By Jena Ardell
By Jon Campbell
By Alan Scherstuhl
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By Zachary D. Roberts
Michael Bloomberg didn't always walk on eggshells around his most controversial supporter, Lenora Fulani. While the mayor belatedly criticized the leader of the city's Independence Party for referring to Jews as "mass murderers," he stopped short of calling for her ouster from the party, and still accepted its endorsement this year even though it meant working closely with Fulani's allies. It wasn't always thus. Back at the height of the tumultuous 2001 mayoral campaign, the Republican billionaire boldly called Fulani out when she said America bore part of the blame for the 9-11 attacks.
But when Fulani's Independence Party cohorts barked back, threatening in a lawsuit to boot Bloomberg from their ballot line, the tough talk quickly vanished. Instead of the disavowal he'd demanded for what he'd angrily called "anti-American" comments by Fulani, Bloomberg quietly settled for the lawsuit's withdrawal. He then went on to narrowly win the mayoral election with the 59,000 votes he got on the Independence Party ticket. Once in office, he granted Fulani and her self-described mentor, therapy cult leader Fred Newman, a steady stream of favors, including high-level City Hall meetings, tax-free city bond financing, and his personal support for their youth organization.
The details of the all-but-forgotten showdown between Bloomberg and Fulani's supporters remain murky since neither side is interested in revisiting it. Despite being heavily favored to win re-election, Bloomberg has clung to the Independence Party's Row C ballot line like a safety rope, an alternative for true-blue Democrats who may like Mike but despise the GOP too much to pull the Republican lever. Fulani's crew has also prospered from the partnership, with Bloomberg pumping more than $270,000 into party coffers this election.
But records filed in the October 2001 lawsuit, and interviews with those involved, confirm that Bloombergin his first and only direct confrontation with Fulani's shrill tonguemeekly backed down after being confronted with the possibility of losing a ballot line deemed vital to his campaign.
The episode began just four days after the collapse of the World Trade Center, when Fulani wrote in an open letter that the event, while a tragedy, was "all too much the result of how America has positioned itself in the world." In the rush for revenge, she stated, "it is easy to forget that the attack . . . itself was an act of revenge."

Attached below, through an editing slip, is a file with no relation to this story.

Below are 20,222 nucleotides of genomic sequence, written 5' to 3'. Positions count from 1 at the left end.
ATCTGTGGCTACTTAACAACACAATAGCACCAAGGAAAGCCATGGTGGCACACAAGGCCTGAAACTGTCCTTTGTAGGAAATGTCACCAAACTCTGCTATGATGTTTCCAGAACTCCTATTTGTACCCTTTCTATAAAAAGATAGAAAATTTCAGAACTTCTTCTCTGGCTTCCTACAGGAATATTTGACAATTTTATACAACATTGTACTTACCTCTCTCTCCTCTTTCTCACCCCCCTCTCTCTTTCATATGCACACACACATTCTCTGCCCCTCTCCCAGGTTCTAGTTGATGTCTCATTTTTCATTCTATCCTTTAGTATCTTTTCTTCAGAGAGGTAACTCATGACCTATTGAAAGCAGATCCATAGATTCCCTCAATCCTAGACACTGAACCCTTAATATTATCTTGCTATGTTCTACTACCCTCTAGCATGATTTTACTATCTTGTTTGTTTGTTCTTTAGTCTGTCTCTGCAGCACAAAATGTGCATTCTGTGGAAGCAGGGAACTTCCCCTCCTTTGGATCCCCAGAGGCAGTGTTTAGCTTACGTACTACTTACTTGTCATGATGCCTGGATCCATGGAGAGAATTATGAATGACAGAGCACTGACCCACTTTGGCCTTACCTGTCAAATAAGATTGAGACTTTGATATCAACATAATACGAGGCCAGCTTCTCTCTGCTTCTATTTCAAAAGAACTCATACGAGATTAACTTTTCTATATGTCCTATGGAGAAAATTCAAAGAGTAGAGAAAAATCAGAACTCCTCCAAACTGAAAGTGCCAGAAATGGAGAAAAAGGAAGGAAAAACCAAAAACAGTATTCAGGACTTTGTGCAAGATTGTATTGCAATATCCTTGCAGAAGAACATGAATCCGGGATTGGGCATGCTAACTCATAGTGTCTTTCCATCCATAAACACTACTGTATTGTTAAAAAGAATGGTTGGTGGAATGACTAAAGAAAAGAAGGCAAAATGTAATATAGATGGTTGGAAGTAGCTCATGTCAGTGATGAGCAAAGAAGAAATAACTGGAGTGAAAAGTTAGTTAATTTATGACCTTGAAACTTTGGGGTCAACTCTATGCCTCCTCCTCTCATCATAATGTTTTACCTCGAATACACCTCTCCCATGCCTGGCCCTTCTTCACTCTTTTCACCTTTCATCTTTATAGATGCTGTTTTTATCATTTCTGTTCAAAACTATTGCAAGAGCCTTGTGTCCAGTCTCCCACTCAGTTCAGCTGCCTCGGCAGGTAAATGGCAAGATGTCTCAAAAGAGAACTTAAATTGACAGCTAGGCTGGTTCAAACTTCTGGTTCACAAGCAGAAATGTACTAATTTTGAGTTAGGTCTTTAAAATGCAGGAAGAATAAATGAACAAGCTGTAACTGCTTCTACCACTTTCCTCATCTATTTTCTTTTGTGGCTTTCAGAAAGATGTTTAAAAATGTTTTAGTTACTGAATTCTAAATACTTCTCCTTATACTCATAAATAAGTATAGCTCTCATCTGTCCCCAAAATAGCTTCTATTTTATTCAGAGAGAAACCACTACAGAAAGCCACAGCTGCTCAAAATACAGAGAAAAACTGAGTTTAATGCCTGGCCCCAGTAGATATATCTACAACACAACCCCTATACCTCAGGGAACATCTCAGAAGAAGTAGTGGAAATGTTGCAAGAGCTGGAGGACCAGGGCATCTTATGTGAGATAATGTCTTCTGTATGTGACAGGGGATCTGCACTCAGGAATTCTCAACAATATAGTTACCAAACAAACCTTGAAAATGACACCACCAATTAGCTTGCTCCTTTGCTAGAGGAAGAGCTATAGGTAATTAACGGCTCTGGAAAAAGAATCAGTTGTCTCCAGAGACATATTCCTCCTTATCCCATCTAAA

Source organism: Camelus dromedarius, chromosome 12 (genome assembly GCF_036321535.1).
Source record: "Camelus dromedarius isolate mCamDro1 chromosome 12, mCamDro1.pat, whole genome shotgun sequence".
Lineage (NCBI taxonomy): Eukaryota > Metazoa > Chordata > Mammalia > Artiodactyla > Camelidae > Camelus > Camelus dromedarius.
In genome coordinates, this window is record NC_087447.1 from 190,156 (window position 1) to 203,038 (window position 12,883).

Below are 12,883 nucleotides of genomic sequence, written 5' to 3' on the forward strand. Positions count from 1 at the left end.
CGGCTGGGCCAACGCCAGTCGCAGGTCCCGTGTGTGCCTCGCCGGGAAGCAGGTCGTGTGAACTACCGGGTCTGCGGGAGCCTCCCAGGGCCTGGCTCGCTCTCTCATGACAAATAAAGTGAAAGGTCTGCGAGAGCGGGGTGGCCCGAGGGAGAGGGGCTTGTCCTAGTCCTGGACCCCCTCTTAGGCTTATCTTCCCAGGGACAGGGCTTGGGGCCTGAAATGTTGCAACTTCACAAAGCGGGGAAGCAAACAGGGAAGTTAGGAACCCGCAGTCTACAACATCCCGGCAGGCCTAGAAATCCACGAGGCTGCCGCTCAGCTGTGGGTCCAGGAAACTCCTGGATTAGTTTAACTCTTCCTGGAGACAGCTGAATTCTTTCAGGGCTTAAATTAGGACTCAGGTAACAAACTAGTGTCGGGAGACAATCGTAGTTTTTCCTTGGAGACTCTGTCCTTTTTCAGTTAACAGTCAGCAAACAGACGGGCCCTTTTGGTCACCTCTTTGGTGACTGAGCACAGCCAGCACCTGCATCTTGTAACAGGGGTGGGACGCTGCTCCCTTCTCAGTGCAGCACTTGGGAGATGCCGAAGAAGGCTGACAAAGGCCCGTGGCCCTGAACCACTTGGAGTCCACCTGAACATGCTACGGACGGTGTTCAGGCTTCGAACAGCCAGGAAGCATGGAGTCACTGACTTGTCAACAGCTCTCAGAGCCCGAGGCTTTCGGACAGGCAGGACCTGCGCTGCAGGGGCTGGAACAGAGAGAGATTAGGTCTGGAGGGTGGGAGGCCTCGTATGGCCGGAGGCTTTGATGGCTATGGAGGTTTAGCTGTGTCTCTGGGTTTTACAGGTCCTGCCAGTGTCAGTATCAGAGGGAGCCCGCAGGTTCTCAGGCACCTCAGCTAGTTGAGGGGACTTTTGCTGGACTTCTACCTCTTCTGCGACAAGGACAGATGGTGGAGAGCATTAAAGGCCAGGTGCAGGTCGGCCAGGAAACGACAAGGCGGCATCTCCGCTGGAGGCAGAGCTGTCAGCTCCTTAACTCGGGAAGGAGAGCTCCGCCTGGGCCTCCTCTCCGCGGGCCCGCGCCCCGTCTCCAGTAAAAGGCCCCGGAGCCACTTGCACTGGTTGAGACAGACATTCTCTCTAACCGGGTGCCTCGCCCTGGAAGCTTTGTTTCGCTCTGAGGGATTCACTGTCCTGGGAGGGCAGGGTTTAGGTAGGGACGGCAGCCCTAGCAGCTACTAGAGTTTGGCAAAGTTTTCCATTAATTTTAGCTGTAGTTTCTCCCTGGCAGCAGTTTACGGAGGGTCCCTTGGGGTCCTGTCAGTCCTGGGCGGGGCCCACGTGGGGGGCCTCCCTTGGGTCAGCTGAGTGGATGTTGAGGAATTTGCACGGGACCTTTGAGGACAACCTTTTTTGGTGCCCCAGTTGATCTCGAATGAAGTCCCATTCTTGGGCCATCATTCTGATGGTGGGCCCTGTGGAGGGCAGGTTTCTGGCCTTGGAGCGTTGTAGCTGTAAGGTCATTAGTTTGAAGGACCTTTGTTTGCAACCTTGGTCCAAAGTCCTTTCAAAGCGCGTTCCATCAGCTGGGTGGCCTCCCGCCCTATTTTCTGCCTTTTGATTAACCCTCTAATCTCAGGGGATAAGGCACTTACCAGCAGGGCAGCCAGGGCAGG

First to condemn her remarks was state Independence Party chairman Frank MacKay, then in his own tenuous alliance with Newman's followers, who rushed out a statement criticizing Fulani's letter. MacKay, however, had no control over the local party apparatus which, then as now, is firmly in the grip of Fulani's allies.
Bloomberg's camp also saw a potential for political damage. The mogul's once dismal election prospects were on the rise as New Yorkers suddenly focused more on security needs than governmental experience. Having a campaign ally suggest that the attack was some kind of third-world payback didn't help that effort.
"Absolutely appalling" is how Bloomberg described Fulani's letter in the New York Poston September 20. "Anyone who thinks the United States is in any way to blame for this cowardly attack is out of their mind," he said. He went on to issue an ultimatum, drawing a clear line in the sand. "If the leadership of the Independence Party does not renounce Ms. Fulani and her anti-American views," he vowed, "then I will not campaign on their line, and I will urge people not to vote for any candidate on that line, myself included."
No further public volleys were fired after that. What happened next was described in a "Dear Mike" letter sent by Cathy Stewart, the party's Manhattan chairwoman and a Newman-Fulani stalwart. In the September 26 note, Stewart told Bloomberg she was seeking "clarification" regarding his "intentions vis à vis the Independence Party."
On September 19, Stewart wrote, she had received a phone call from Bloomberg political adviser Bill Cunningham "in which I was instructed that the Independence Party had to 'disavow' " Fulani's comments. "Bill told me that if we did not disavow Dr. Fulani and her statement that you would disavow us."
Stewart said she informed Cunningham that the party would never disavow Fulani because "we respect the right of all of our members to speak out on whatever issues they choose." Shortly after that conversation, Stewart said the party received a call from a New York Post reporter asking for comment on a Bloomberg statement denouncing Fulani. "I presume the intent here was to use the Post, which has been hostile to your relationship to the Independence Party from the start, to reinforce your threat of a disavowal," she wrote.
Stewart then threw down a gauntlet of her own: "We do not permit others to dictate to the party how we conduct our affairs." What remained unclear, she said, was whether Bloomberg's threat to "inflict damage" on the party still stood. If so, she stated, "we will respond accordingly." Just what that meant became clear on October 3, when party attorney and longtime Newman acolyte Harry Kresky filed a lawsuit, Cathy L. Stewartv. Michael R. Bloomberg, in Manhattan Supreme Court. In an affidavit, Stewart said that since Bloomberg hadn't responded to her September 26 letter, the party should be allowed to substitute a new choice for mayor. The suit landed on the docket of a liberal Democratic judge, who scheduled a hearing on the matter for October 9.